GK said...

This paper may be apropos:

http://www.j-alz.com/issues/14/vol14-2.html

"Abstract: Diets rich in cholesterol and/or saturated fats (Sat-Fat) have been shown to be detrimental to cognitive performance. Therefore, we fed a high cholesterol (2%) and Sat-Fat (hydrogenated coconut oil, 10%) diet to 16-month old rats for 8 weeks to explore the effects on the working memory performance of middle-aged rats...data suggest that saturated fat, hydrogenated fat and cholesterol can profoundly impair memory and hippocampal morphology."

Peter said...

Hi GK,

We only have the abstract but go on, have a go at working out what's going on... If you have the full text you can go the whole hog.

Heehee, perhaps the Masai really have loads of heart disease, they just can't remember because of their Alzheimers! Ditto the Kitavans...

Peter

GK said...

Ah the joys of working at a university... I have the PDF full text of that paper now.

Unfortunately, I am not well equipped to decipher it, safe to say that eating all that transfat can't be a good thing. It's yours for the asking, Peter..

Peter said...

OK, email it over and I'll give it a look and see if what I think's happening is what's happening. Email's on my profile.

Ta

Peter

Bruce K said...

"Abstract: Diets rich in cholesterol and/or saturated fats (Sat-Fat) have been shown to be detrimental to cognitive performance."

Bollocks. Only oxidized cholesterol and PUFA oils are found detrimental to health.

"Therefore, we fed a high cholesterol (2%) and Sat-Fat (hydrogenated coconut oil, 10%) diet to 16-month old rats for 8 weeks to explore the effects on the working memory performance of middle-aged rats...data suggest that saturated fat, hydrogenated fat and cholesterol can profoundly impair memory and hippocampal morphology."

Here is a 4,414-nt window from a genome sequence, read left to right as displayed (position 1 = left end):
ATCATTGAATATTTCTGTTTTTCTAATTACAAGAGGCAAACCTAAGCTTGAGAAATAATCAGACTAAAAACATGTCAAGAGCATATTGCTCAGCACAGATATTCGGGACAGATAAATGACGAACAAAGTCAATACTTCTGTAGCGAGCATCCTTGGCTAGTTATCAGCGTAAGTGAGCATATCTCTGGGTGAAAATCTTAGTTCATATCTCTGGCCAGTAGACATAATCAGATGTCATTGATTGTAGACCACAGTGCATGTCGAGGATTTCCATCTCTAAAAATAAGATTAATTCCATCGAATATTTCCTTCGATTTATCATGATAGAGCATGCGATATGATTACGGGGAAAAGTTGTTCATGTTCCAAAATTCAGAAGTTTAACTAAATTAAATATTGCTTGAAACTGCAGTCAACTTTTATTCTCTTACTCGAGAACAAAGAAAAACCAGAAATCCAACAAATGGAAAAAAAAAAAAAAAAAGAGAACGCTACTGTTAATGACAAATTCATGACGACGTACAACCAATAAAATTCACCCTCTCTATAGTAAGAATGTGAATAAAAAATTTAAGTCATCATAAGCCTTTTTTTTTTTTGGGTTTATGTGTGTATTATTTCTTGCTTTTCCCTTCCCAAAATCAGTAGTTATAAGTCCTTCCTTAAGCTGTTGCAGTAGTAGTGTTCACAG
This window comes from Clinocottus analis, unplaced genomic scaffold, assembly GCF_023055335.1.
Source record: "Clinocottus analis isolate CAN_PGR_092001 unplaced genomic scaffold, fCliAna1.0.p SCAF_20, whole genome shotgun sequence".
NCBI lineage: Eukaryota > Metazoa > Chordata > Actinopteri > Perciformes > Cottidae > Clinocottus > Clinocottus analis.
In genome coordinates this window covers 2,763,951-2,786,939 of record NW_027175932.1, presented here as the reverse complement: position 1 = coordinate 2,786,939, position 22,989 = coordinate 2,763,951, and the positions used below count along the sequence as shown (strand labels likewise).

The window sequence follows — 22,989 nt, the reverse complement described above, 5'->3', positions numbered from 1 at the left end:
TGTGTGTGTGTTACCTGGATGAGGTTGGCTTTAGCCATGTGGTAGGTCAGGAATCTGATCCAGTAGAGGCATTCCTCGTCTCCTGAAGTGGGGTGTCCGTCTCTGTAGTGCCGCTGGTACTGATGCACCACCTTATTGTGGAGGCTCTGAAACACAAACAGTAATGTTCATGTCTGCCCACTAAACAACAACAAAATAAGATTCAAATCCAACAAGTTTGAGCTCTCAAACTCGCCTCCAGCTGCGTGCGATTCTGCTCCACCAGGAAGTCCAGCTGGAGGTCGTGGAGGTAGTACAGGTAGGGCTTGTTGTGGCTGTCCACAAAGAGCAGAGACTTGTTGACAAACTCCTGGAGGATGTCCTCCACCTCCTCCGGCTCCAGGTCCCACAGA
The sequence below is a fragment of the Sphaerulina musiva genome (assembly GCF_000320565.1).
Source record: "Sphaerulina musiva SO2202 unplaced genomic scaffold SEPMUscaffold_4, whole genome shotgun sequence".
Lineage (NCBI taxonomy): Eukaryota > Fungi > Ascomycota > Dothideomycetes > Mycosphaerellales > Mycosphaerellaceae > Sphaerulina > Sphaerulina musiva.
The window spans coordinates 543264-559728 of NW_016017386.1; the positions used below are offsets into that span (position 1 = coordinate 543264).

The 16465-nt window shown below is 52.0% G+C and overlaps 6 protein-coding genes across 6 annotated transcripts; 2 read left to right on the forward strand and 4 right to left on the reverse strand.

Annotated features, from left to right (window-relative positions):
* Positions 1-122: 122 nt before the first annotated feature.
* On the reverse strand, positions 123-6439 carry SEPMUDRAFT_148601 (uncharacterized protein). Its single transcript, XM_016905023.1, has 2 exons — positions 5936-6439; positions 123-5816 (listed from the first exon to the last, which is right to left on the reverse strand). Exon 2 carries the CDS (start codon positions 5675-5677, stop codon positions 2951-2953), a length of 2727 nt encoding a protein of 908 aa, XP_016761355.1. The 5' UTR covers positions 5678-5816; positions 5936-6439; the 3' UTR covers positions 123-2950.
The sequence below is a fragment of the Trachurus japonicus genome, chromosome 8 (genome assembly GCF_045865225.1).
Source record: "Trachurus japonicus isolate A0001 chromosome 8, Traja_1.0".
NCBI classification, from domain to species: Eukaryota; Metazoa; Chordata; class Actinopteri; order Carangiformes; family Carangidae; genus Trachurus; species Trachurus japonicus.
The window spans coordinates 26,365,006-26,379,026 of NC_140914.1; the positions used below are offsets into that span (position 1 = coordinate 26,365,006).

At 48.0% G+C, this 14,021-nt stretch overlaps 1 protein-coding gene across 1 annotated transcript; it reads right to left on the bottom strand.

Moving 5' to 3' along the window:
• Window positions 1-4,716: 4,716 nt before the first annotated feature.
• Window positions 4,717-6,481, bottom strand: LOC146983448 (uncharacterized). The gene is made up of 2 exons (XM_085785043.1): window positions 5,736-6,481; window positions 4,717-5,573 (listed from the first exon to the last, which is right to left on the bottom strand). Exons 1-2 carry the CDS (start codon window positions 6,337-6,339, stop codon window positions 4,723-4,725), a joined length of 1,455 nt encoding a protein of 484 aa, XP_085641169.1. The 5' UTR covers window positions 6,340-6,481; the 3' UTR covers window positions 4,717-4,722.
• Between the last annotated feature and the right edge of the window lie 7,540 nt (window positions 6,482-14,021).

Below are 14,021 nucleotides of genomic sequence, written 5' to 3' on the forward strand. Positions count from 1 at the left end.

What was the source of cholesterol? Fresh eggs or powdered eggs or some purified powder? That's the problem with these studies. They say that a nutrient (like saturated fat) has a certain effect, but they don't test it with Food. Hydrogenated oil is a commodity, not a food. It's edible, but has zero nutrients and loads of contaminants (like nickel).

GK: "Unfortunately, I am not well equipped to decipher it, safe to say that eating all that transfat can't be a good thing."

Some studies use fully hydrogenated coconut oil, which wouldn't contain any trans fat. A fully hydrogenated oil would be 100% saturated fat. In practice, only coconut oil and palm kernel oil are FH, because if other oils are fully hydrogenated, they'd be inedible. I think the problem in the study was the cholesterol which they used - probably oxidized. This effect would not happen if they use non-oxidized cholesterol from Food. Unfortunately, most scientists seem oblivious to the concept that their lab chow does not count as Food.

http://raypeat.com/articles/articles/cholesterol-longevity.shtml